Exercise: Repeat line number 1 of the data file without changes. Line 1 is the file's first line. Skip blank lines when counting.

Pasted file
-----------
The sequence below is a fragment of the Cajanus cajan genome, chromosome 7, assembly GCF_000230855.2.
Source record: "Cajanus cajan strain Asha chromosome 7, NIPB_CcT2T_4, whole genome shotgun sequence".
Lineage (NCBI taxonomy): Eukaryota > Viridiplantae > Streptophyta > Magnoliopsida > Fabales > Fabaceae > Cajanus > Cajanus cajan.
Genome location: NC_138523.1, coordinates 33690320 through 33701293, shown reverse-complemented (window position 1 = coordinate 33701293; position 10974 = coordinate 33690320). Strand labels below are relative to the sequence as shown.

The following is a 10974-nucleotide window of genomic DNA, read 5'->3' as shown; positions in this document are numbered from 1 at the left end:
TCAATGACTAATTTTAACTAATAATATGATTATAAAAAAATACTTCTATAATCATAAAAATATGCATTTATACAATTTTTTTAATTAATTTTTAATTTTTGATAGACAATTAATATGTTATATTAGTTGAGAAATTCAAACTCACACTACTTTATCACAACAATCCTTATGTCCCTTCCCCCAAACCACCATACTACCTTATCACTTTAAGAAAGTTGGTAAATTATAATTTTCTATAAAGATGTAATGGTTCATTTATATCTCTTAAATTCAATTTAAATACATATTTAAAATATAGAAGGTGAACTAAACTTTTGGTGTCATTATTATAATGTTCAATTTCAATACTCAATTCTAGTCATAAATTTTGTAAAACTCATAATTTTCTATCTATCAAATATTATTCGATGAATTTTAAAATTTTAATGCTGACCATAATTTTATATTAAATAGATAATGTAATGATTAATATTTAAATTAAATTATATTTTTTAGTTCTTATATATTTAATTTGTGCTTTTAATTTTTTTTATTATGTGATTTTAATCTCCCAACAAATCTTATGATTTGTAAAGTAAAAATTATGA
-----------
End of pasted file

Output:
The sequence below is a fragment of the Cajanus cajan genome, chromosome 7, assembly GCF_000230855.2.